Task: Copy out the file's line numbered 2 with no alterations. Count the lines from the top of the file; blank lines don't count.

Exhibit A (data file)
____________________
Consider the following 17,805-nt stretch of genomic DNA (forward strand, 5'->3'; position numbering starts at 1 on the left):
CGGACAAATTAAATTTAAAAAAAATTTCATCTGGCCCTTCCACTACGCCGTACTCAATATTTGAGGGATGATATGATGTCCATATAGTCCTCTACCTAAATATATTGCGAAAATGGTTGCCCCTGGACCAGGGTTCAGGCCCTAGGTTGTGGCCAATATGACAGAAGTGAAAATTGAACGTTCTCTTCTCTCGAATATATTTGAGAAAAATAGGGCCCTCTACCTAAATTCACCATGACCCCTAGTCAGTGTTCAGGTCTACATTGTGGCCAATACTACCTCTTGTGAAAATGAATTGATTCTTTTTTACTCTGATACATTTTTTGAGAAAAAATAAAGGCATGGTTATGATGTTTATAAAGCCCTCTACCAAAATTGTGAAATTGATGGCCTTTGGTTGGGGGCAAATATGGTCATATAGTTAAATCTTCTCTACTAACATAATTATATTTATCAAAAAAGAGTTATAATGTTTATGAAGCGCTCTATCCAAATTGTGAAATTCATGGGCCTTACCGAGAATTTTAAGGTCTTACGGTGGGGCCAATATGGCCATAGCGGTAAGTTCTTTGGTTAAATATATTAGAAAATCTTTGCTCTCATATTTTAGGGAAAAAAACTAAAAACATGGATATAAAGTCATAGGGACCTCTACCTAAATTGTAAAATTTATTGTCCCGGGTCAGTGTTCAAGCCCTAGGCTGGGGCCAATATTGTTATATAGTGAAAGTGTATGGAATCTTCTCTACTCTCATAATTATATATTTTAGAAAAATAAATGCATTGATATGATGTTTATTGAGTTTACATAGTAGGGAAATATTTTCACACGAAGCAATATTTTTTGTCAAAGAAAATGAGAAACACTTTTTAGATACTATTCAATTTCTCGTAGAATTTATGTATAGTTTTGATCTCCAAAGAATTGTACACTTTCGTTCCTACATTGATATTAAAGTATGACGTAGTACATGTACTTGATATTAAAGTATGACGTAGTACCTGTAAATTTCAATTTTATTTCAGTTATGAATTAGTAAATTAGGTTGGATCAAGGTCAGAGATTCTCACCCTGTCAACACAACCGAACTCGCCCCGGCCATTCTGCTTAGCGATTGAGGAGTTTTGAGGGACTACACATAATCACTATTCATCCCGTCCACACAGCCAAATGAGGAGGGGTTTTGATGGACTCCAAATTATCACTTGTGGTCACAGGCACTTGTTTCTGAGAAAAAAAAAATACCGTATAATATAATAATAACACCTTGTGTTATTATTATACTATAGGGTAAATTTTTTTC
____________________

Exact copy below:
CGGACAAATTAAATTTAAAAAAAATTTCATCTGGCCCTTCCACTACGCCGTACTCAATATTTGAGGGATGATATGATGTCCATATAGTCCTCTACCTAAATATATTGCGAAAATGGTTGCCCCTGGACCAGGGTTCAGGCCCTAGGTTGTGGCCAATATGACAGAAGTGAAAATTGAACGTTCTCTTCTCTCGAATATATTTGAGAAAAATAGGGCCCTCTACCTAAATTCACCATGACCCCTAGTCAGTGTTCAGGTCTACATTGTGGCCAATACTACCTCTTGTGAAAATGAATTGATTCTTTTTTACTCTGATACATTTTTTGAGAAAAAATAAAGGCATGGTTATGATGTTTATAAAGCCCTCTACCAAAATTGTGAAATTGATGGCCTTTGGTTGGGGGCAAATATGGTCATATAGTTAAATCTTCTCTACTAACATAATTATATTTATCAAAAAAGAGTTATAATGTTTATGAAGCGCTCTATCCAAATTGTGAAATTCATGGGCCTTACCGAGAATTTTAAGGTCTTACGGTGGGGCCAATATGGCCATAGCGGTAAGTTCTTTGGTTAAATATATTAGAAAATCTTTGCTCTCATATTTTAGGGAAAAAAACTAAAAACATGGATATAAAGTCATAGGGACCTCTACCTAAATTGTAAAATTTATTGTCCCGGGTCAGTGTTCAAGCCCTAGGCTGGGGCCAATATTGTTATATAGTGAAAGTGTATGGAATCTTCTCTACTCTCATAATTATATATTTTAGAAAAATAAATGCATTGATATGATGTTTATTGAGTTTACATAGTAGGGAAATATTTTCACACGAAGCAATATTTTTTGTCAAAGAAAATGAGAAACACTTTTTAGATACTATTCAATTTCTCGTAGAATTTATGTATAGTTTTGATCTCCAAAGAATTGTACACTTTCGTTCCTACATTGATATTAAAGTATGACGTAGTACATGTACTTGATATTAAAGTATGACGTAGTACCTGTAAATTTCAATTTTATTTCAGTTATGAATTAGTAAATTAGGTTGGATCAAGGTCAGAGATTCTCACCCTGTCAACACAACCGAACTCGCCCCGGCCATTCTGCTTAGCGATTGAGGAGTTTTGAGGGACTACACATAATCACTATTCATCCCGTCCACACAGCCAAATGAGGAGGGGTTTTGATGGACTCCAAATTATCACTTGTGGTCACAGGCACTTGTTTCTGAGAAAAAAAAAATACCGTATAATATAATAATAACACCTTGTGTTATTATTATACTATAGGGTAAATTTTTTTC